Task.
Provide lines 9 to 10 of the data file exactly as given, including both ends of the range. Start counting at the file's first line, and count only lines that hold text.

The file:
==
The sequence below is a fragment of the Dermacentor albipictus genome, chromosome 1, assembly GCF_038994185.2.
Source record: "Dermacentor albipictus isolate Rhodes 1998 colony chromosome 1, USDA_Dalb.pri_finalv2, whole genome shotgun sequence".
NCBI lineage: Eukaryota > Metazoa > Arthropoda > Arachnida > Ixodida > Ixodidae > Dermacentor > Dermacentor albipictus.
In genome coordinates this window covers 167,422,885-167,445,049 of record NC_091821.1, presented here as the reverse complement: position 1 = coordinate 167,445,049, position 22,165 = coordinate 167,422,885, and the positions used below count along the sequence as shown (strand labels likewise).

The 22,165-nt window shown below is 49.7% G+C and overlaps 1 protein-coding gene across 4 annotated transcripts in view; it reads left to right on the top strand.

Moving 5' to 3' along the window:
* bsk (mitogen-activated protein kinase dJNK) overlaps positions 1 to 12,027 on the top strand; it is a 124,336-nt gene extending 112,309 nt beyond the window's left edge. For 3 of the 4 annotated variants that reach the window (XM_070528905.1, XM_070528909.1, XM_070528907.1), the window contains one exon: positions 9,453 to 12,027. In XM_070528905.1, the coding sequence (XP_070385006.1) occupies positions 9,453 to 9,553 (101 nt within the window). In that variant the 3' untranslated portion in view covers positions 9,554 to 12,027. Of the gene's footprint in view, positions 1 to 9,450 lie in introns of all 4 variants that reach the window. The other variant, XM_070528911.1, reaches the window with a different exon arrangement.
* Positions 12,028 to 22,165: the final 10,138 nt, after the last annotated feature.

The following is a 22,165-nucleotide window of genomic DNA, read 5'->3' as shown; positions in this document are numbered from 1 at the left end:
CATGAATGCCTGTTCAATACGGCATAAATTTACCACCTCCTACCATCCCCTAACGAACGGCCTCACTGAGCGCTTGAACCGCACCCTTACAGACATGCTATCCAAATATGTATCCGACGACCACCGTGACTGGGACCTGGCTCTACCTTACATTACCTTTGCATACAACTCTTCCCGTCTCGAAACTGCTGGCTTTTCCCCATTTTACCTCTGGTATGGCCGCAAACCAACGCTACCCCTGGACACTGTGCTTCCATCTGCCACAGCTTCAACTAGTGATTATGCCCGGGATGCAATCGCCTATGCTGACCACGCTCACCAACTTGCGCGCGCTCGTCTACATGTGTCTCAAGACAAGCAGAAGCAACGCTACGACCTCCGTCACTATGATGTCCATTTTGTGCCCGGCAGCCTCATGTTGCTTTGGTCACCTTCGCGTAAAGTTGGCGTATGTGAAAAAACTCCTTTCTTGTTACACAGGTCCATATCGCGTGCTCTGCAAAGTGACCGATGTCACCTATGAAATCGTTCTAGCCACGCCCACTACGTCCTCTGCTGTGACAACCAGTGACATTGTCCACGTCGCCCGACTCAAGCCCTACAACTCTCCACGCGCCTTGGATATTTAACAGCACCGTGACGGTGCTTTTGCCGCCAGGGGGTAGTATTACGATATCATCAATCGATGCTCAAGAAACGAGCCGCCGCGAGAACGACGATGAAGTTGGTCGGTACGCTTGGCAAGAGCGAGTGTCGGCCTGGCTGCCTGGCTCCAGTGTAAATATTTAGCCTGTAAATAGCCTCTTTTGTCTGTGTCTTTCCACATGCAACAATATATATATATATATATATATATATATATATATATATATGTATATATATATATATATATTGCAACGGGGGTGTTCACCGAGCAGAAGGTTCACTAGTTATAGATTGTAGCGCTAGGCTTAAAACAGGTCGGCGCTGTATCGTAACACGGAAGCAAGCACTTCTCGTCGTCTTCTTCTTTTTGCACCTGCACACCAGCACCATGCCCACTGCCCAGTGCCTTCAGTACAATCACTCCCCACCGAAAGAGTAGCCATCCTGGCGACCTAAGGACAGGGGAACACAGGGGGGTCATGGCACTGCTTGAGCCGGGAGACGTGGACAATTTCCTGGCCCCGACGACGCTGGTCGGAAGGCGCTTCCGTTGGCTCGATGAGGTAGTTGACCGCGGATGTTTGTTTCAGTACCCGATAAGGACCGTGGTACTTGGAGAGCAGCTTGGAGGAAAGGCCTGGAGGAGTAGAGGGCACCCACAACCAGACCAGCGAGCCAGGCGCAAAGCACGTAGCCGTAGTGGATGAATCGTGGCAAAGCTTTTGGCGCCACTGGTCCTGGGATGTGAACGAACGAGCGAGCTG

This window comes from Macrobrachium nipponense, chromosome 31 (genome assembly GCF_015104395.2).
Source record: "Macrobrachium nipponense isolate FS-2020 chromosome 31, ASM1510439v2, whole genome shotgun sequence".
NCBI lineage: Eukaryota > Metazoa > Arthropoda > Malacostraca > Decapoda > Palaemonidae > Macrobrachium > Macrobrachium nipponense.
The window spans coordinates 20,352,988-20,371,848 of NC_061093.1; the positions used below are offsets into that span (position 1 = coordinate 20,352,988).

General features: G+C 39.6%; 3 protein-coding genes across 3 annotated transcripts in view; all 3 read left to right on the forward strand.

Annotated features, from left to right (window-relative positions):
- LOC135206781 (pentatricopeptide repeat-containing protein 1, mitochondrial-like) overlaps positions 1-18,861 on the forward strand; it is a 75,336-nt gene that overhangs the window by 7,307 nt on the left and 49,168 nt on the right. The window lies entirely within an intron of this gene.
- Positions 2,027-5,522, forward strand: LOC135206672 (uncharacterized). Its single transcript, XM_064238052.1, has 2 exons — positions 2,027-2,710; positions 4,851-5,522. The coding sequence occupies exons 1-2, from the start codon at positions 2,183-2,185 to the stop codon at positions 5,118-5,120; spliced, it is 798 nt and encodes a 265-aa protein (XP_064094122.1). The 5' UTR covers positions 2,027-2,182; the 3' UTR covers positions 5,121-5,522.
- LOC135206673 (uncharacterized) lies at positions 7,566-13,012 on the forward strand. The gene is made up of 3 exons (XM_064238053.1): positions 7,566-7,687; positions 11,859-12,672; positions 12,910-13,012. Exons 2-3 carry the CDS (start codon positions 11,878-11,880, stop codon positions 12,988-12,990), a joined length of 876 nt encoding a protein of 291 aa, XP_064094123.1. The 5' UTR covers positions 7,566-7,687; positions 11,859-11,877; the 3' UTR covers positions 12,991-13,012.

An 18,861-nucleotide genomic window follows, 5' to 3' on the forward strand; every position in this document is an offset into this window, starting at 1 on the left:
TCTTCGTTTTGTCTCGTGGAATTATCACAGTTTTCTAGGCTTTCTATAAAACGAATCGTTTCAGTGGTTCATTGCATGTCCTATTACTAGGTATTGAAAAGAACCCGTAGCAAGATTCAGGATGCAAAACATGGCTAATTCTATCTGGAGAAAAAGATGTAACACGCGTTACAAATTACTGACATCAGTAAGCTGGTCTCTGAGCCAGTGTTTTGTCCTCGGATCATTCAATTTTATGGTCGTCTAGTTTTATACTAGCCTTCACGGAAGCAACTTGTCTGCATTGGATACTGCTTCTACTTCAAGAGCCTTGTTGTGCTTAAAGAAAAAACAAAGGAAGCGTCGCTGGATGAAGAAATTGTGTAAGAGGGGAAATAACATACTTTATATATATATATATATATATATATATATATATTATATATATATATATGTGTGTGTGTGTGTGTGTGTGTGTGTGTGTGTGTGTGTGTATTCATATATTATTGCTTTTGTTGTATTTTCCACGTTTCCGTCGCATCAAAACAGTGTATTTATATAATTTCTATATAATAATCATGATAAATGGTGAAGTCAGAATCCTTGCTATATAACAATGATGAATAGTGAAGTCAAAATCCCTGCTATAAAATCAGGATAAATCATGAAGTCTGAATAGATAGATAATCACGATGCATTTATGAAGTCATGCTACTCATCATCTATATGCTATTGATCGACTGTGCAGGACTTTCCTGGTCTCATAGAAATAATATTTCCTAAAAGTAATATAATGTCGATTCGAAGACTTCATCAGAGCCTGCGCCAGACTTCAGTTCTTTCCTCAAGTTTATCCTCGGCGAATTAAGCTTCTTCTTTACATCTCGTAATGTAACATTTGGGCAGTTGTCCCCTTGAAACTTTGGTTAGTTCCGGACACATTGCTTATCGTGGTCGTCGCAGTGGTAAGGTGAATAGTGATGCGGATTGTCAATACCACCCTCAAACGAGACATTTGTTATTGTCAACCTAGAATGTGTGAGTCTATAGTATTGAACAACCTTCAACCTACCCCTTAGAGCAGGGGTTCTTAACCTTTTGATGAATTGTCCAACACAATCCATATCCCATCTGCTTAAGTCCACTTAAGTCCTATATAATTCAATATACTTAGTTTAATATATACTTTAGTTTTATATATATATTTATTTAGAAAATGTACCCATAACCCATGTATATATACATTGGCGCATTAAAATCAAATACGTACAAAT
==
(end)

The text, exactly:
The following is a 22,165-nucleotide window of genomic DNA, read 5'->3' as shown; positions in this document are numbered from 1 at the left end:
CATGAATGCCTGTTCAATACGGCATAAATTTACCACCTCCTACCATCCCCTAACGAACGGCCTCACTGAGCGCTTGAACCGCACCCTTACAGACATGCTATCCAAATATGTATCCGACGACCACCGTGACTGGGACCTGGCTCTACCTTACATTACCTTTGCATACAACTCTTCCCGTCTCGAAACTGCTGGCTTTTCCCCATTTTACCTCTGGTATGGCCGCAAACCAACGCTACCCCTGGACACTGTGCTTCCATCTGCCACAGCTTCAACTAGTGATTATGCCCGGGATGCAATCGCCTATGCTGACCACGCTCACCAACTTGCGCGCGCTCGTCTACATGTGTCTCAAGACAAGCAGAAGCAACGCTACGACCTCCGTCACTATGATGTCCATTTTGTGCCCGGCAGCCTCATGTTGCTTTGGTCACCTTCGCGTAAAGTTGGCGTATGTGAAAAAACTCCTTTCTTGTTACACAGGTCCATATCGCGTGCTCTGCAAAGTGACCGATGTCACCTATGAAATCGTTCTAGCCACGCCCACTACGTCCTCTGCTGTGACAACCAGTGACATTGTCCACGTCGCCCGACTCAAGCCCTACAACTCTCCACGCGCCTTGGATATTTAACAGCACCGTGACGGTGCTTTTGCCGCCAGGGGGTAGTATTACGATATCATCAATCGATGCTCAAGAAACGAGCCGCCGCGAGAACGACGATGAAGTTGGTCGGTACGCTTGGCAAGAGCGAGTGTCGGCCTGGCTGCCTGGCTCCAGTGTAAATATTTAGCCTGTAAATAGCCTCTTTTGTCTGTGTCTTTCCACATGCAACAATATATATATATATATATATATATATATATATATATATATGTATATATATATATATATATTGCAACGGGGGTGTTCACCGAGCAGAAGGTTCACTAGTTATAGATTGTAGCGCTAGGCTTAAAACAGGTCGGCGCTGTATCGTAACACGGAAGCAAGCACTTCTCGTCGTCTTCTTCTTTTTGCACCTGCACACCAGCACCATGCCCACTGCCCAGTGCCTTCAGTACAATCACTCCCCACCGAAAGAGTAGCCATCCTGGCGACCTAAGGACAGGGGAACACAGGGGGGTCATGGCACTGCTTGAGCCGGGAGACGTGGACAATTTCCTGGCCCCGACGACGCTGGTCGGAAGGCGCTTCCGTTGGCTCGATGAGGTAGTTGACCGCGGATGTTTGTTTCAGTACCCGATAAGGACCGTGGTACTTGGAGAGCAGCTTGGAGGAAAGGCCTGGAGGAGTAGAGGGCACCCACAACCAGACCAGCGAGCCAGGCGCAAAGCACGTAGCCGTAGTGGATGAATCGTGGCAAAGCTTTTGGCGCCACTGGTCCTGGGATGTGAACGAACGAGCGAGCTG